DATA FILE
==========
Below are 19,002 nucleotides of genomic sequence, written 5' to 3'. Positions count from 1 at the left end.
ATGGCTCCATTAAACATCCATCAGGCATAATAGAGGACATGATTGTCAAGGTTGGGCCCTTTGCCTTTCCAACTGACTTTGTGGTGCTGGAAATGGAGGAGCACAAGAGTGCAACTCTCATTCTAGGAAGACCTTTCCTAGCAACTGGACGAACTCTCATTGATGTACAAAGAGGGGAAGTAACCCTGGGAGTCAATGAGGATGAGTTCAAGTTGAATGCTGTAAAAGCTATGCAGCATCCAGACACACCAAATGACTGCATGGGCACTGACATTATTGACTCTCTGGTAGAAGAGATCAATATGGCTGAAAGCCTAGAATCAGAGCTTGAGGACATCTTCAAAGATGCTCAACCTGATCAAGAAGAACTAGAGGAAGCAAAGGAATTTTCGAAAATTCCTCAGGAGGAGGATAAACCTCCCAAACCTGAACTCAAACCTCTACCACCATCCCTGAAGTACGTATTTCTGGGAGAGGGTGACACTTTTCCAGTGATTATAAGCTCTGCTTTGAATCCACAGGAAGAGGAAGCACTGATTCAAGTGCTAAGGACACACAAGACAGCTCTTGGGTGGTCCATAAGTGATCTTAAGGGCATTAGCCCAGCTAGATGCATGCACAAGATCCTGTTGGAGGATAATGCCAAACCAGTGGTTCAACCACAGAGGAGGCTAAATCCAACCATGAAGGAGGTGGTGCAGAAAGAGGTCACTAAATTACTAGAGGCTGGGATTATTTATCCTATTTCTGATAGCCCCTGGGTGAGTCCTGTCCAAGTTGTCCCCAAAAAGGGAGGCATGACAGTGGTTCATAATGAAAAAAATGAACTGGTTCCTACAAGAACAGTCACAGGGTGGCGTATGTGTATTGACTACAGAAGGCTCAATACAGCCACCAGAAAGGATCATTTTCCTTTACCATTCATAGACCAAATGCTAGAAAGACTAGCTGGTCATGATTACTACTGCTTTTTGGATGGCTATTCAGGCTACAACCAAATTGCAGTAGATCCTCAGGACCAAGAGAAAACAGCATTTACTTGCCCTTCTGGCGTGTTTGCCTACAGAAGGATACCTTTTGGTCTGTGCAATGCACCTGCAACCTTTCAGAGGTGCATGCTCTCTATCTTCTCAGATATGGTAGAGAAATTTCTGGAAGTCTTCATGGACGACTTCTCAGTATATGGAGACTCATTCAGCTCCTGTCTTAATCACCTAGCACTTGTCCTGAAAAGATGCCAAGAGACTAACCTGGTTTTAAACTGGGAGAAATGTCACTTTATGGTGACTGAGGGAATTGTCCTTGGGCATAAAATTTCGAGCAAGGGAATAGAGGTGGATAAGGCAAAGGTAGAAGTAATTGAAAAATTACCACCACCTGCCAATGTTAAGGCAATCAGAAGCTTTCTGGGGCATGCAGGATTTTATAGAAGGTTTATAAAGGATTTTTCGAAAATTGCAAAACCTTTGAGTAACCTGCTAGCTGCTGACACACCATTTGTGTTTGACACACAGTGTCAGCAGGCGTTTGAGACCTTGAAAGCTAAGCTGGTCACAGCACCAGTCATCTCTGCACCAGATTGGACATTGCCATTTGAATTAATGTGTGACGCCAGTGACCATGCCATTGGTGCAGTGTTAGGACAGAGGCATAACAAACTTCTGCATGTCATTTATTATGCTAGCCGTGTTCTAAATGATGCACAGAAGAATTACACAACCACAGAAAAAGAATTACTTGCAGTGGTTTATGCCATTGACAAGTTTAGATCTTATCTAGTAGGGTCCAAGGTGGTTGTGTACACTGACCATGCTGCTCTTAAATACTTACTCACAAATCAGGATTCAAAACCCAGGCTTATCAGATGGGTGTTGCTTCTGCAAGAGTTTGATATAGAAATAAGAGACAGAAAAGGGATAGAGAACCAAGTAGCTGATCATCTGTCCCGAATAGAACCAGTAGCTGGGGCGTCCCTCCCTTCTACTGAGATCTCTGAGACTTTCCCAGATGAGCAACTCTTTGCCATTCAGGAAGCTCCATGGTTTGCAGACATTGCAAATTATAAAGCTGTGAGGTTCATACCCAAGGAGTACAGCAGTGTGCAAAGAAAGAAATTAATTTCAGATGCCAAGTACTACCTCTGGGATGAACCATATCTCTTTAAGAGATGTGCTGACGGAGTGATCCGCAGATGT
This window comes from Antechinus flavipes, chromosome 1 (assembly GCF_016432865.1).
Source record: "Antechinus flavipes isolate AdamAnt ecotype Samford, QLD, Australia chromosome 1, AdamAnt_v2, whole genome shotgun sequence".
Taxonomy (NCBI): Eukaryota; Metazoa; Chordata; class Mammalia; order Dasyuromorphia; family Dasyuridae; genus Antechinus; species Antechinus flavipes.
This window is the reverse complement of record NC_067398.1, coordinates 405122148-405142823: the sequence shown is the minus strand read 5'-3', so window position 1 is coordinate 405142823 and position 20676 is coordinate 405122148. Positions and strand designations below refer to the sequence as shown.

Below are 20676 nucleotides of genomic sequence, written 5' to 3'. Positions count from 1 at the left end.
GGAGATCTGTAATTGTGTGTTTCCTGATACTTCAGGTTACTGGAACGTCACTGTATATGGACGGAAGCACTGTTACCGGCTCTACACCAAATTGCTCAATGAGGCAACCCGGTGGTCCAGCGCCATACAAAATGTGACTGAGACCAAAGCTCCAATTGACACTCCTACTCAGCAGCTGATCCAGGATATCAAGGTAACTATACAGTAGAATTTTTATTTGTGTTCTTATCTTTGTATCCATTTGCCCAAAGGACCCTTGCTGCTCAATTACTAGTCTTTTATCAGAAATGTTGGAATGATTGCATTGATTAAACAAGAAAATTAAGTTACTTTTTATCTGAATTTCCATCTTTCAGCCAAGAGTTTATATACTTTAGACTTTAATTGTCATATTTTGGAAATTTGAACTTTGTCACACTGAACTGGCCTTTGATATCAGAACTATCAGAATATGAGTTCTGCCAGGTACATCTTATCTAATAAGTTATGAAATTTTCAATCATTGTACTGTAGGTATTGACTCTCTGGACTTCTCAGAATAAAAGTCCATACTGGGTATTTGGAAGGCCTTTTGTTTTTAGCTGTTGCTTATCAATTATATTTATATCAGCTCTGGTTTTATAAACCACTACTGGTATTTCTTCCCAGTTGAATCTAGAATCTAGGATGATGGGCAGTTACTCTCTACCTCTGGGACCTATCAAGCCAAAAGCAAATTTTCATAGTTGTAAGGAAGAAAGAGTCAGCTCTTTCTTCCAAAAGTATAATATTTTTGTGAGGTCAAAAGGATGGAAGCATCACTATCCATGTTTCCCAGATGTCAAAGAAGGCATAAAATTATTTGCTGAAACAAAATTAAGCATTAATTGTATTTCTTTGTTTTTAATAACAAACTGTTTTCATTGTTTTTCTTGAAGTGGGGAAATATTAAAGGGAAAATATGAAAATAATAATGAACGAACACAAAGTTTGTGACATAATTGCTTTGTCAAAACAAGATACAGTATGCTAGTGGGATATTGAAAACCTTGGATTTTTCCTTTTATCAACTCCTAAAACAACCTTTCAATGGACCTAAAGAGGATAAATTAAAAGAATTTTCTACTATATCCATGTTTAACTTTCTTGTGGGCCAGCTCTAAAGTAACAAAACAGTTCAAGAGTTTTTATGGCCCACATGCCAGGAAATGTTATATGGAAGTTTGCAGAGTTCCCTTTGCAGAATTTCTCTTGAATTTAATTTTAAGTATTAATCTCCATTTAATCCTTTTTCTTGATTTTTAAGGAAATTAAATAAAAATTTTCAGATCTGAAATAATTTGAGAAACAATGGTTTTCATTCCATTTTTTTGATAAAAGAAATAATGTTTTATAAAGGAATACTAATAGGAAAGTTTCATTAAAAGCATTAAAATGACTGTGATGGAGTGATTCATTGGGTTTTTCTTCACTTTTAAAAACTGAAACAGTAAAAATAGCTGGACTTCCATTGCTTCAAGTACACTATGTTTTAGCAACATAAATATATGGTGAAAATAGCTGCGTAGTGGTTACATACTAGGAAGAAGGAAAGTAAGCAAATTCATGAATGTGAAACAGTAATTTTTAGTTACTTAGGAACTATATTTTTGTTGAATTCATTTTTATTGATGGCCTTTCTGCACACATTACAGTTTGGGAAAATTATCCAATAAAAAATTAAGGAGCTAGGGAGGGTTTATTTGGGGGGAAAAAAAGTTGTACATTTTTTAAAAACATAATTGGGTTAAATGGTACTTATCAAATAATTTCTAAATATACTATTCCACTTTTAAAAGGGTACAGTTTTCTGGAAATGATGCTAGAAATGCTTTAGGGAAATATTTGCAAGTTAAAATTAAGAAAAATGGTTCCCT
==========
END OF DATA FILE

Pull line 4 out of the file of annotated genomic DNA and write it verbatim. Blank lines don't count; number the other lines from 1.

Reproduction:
Source record: "Antechinus flavipes isolate AdamAnt ecotype Samford, QLD, Australia chromosome 1, AdamAnt_v2, whole genome shotgun sequence".